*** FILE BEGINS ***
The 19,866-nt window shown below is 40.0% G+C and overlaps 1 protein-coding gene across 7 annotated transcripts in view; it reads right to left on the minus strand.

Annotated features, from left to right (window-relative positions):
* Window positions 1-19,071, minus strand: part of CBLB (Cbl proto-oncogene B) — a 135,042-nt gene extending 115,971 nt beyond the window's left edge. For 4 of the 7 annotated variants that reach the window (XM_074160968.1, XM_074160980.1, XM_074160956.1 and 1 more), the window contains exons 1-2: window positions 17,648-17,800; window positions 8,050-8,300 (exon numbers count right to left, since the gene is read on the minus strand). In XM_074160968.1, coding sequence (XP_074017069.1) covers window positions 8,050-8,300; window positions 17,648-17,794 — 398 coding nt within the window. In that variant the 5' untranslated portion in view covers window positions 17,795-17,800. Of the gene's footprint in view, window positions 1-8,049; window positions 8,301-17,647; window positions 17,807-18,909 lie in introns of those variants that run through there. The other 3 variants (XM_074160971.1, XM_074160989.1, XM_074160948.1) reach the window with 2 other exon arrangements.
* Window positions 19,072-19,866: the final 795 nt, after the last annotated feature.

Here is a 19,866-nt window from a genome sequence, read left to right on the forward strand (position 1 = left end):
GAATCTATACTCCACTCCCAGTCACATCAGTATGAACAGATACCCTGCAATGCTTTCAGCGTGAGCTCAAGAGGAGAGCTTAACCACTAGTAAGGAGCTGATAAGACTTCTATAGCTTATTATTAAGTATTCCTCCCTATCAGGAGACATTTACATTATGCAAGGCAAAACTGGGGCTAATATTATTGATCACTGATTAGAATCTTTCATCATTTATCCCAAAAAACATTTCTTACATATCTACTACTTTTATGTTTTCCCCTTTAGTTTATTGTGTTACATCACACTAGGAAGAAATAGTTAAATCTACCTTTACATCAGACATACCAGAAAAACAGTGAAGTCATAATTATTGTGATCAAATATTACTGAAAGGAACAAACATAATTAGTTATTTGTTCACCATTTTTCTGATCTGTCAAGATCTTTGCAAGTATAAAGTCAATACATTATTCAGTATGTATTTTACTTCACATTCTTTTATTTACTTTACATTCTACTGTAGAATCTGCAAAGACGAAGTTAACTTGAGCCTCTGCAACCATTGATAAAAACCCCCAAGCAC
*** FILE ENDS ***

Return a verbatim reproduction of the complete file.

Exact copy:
The 19,866-nt window shown below is 40.0% G+C and overlaps 1 protein-coding gene across 7 annotated transcripts in view; it reads right to left on the minus strand.

Annotated features, from left to right (window-relative positions):
* Window positions 1-19,071, minus strand: part of CBLB (Cbl proto-oncogene B) — a 135,042-nt gene extending 115,971 nt beyond the window's left edge. For 4 of the 7 annotated variants that reach the window (XM_074160968.1, XM_074160980.1, XM_074160956.1 and 1 more), the window contains exons 1-2: window positions 17,648-17,800; window positions 8,050-8,300 (exon numbers count right to left, since the gene is read on the minus strand). In XM_074160968.1, coding sequence (XP_074017069.1) covers window positions 8,050-8,300; window positions 17,648-17,794 — 398 coding nt within the window. In that variant the 5' untranslated portion in view covers window positions 17,795-17,800. Of the gene's footprint in view, window positions 1-8,049; window positions 8,301-17,647; window positions 17,807-18,909 lie in introns of those variants that run through there. The other 3 variants (XM_074160971.1, XM_074160989.1, XM_074160948.1) reach the window with 2 other exon arrangements.
* Window positions 19,072-19,866: the final 795 nt, after the last annotated feature.

Here is a 19,866-nt window from a genome sequence, read left to right on the forward strand (position 1 = left end):
GAATCTATACTCCACTCCCAGTCACATCAGTATGAACAGATACCCTGCAATGCTTTCAGCGTGAGCTCAAGAGGAGAGCTTAACCACTAGTAAGGAGCTGATAAGACTTCTATAGCTTATTATTAAGTATTCCTCCCTATCAGGAGACATTTACATTATGCAAGGCAAAACTGGGGCTAATATTATTGATCACTGATTAGAATCTTTCATCATTTATCCCAAAAAACATTTCTTACATATCTACTACTTTTATGTTTTCCCCTTTAGTTTATTGTGTTACATCACACTAGGAAGAAATAGTTAAATCTACCTTTACATCAGACATACCAGAAAAACAGTGAAGTCATAATTATTGTGATCAAATATTACTGAAAGGAACAAACATAATTAGTTATTTGTTCACCATTTTTCTGATCTGTCAAGATCTTTGCAAGTATAAAGTCAATACATTATTCAGTATGTATTTTACTTCACATTCTTTTATTTACTTTACATTCTACTGTAGAATCTGCAAAGACGAAGTTAACTTGAGCCTCTGCAACCATTGATAAAAACCCCCAAGCAC